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Bill Letting Noncitizens Vote in NYC Poised for Passage

Plus: Vaccination rates lag in NY’s Haitian neighborhoods, and detained immigrants transferred from New Jersey to upstate New York

This summary was featured in Documented’s Early Arrival newsletter. You can subscribe to receive it in your inbox three times per week here.

The New York City Council is expected to approve a bill which would allow more than 800,000 noncitizen New Yorkers to vote in municipal elections and for local ballot initiatives. If the legislation is approved as expected on December 9, it would make New York City the largest municipality in the nation to permit noncitizens to vote in local elections. Green card holders or those have the legal right to work in the United States would be eligible to vote under the bill. “It’s important for the Democratic Party to look at New York City and see that when voting rights are being attacked, we are expanding voter participation,” said Ydanis Rodriguez, a council member who sponsored the bill. The New York Times

In other local immigration news…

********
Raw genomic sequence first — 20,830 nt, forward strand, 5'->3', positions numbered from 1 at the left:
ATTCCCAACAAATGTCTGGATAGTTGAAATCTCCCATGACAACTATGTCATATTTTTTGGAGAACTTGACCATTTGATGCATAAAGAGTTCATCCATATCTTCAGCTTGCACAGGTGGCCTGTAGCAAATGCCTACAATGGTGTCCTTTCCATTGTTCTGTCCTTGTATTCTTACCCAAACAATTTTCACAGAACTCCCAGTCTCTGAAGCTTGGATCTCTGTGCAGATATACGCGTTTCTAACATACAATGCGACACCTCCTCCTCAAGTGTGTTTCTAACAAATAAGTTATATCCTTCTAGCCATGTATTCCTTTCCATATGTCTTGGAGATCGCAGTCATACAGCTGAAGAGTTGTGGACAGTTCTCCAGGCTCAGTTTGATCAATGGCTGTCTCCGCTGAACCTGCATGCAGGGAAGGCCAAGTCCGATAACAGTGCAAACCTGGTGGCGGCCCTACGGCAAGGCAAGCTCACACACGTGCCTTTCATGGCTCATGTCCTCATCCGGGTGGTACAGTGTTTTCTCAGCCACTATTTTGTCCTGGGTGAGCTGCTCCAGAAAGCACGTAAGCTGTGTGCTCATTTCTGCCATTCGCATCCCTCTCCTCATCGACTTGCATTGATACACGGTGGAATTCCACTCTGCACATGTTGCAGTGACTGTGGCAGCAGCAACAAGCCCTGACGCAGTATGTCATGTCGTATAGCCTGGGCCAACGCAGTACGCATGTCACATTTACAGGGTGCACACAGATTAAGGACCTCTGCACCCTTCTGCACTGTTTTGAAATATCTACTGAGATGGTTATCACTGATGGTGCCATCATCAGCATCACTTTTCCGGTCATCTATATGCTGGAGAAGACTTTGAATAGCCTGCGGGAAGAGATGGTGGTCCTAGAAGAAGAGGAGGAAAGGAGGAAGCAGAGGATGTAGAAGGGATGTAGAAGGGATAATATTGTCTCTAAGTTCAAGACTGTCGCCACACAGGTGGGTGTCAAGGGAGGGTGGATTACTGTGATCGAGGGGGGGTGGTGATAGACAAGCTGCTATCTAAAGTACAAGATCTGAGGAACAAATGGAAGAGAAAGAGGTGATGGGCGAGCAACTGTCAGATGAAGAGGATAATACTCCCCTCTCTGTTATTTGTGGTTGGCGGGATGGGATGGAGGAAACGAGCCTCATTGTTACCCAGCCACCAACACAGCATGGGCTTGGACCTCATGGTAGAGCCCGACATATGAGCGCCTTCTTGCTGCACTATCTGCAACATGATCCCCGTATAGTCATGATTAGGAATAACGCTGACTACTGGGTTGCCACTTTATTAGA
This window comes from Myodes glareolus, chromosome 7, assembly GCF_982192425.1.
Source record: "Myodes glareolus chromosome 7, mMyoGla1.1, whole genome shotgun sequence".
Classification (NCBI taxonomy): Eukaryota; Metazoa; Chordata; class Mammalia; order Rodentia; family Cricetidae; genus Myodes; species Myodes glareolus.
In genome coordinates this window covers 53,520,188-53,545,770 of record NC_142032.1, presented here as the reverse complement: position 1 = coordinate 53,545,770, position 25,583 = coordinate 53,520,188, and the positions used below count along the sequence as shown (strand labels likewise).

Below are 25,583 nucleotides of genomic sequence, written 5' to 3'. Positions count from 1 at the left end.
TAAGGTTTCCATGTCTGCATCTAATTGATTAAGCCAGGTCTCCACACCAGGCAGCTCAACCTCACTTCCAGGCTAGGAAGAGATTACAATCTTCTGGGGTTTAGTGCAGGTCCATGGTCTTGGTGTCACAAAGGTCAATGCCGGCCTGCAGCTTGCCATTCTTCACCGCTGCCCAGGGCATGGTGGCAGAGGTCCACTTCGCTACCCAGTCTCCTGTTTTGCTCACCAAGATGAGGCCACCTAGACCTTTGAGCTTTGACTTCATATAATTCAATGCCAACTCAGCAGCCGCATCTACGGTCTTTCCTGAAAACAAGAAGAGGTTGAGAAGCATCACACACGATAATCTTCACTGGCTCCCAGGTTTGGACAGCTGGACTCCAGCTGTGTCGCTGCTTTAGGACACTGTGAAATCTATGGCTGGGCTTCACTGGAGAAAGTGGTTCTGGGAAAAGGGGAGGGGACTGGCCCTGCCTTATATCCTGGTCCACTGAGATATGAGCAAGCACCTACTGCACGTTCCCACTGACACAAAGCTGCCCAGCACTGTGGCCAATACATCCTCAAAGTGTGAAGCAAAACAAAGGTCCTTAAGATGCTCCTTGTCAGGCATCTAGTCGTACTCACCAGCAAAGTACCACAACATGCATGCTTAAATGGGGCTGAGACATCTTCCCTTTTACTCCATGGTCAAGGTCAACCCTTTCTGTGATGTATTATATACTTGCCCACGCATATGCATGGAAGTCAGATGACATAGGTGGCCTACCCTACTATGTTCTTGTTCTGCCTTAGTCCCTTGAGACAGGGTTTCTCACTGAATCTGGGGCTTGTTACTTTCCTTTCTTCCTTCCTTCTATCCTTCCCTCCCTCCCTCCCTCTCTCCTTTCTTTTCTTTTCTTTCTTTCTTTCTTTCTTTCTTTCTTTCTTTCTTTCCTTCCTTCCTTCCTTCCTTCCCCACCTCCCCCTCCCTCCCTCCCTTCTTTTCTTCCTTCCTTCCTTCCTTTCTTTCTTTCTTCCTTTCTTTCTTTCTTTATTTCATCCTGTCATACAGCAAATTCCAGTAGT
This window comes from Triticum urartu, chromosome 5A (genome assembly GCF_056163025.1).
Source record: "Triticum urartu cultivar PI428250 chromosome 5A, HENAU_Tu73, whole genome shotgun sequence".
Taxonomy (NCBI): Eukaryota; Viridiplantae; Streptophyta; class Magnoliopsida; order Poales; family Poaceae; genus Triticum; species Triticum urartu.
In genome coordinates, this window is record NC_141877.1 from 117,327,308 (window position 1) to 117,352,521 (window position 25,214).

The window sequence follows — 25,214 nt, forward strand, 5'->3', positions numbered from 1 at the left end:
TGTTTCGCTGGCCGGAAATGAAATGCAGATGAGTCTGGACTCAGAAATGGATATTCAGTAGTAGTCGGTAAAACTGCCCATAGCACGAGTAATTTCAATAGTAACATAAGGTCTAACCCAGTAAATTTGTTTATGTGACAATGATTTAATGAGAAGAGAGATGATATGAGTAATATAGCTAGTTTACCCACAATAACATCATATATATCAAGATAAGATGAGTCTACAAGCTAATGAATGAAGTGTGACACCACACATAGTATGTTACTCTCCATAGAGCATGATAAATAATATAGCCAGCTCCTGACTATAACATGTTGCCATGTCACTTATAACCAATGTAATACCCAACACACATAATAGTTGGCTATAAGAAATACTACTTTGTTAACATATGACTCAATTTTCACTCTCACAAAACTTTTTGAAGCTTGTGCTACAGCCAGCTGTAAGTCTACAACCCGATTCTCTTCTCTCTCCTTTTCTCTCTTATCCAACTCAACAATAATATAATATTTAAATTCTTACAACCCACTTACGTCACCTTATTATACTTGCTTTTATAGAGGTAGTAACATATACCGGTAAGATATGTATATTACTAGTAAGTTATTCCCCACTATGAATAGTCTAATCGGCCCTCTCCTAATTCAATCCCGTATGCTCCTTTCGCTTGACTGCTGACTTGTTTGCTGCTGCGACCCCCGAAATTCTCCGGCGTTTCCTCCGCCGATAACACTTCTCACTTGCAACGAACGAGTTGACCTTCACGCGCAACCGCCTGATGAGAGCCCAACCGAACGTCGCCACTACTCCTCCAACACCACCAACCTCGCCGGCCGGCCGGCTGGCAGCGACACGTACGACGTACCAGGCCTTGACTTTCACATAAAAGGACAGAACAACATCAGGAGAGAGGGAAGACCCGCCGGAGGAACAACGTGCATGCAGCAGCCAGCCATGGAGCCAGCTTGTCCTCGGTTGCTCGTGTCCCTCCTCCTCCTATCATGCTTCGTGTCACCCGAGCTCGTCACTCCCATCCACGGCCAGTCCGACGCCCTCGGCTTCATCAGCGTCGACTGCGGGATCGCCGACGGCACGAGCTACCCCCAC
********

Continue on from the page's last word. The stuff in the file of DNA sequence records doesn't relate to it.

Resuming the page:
Vaccination Rates Lag in NY’s Haitian Neighborhoods

COVID-19 vaccination rates in the majority of New York City’s Haitian neighborhoods fall behind rates in the rest of the city, according to the Department of Health and Mental Hygiene. Advocates are looking to help get more individuals vaccinated in advance of the holiday season, to avoid increased viral spread through large gatherings. “There’s a lot of misinformation out there, and then you have to figure out what people want, why are they so afraid of having this,” said Melinda Placide, a development and special projects associate with Haitian Americans United for Progress. Haitian Times

Detained Immigrants Transferred from New Jersey to Upstate New York

After Bergen County Jail in Hackensack, New Jersey, opted to no longer hold immigrants, detainees were transferred more than 350 miles away to Batavia, New York, on Nov. 12. New Jersey immigrant advocates condemned the transfers, and said Immigration and Customs Enforcement has the discretion to release people instead of transferring them further away. Advocates “argue the transfer further isolates the detained immigrants as it will be extremely difficult for people to visit them,” the Times Union reported. The facility in Batavia, called the Buffalo Service Processing Center, is currently holding 301 detained immigrants. Documented has also reported on these transfers. The Times Union

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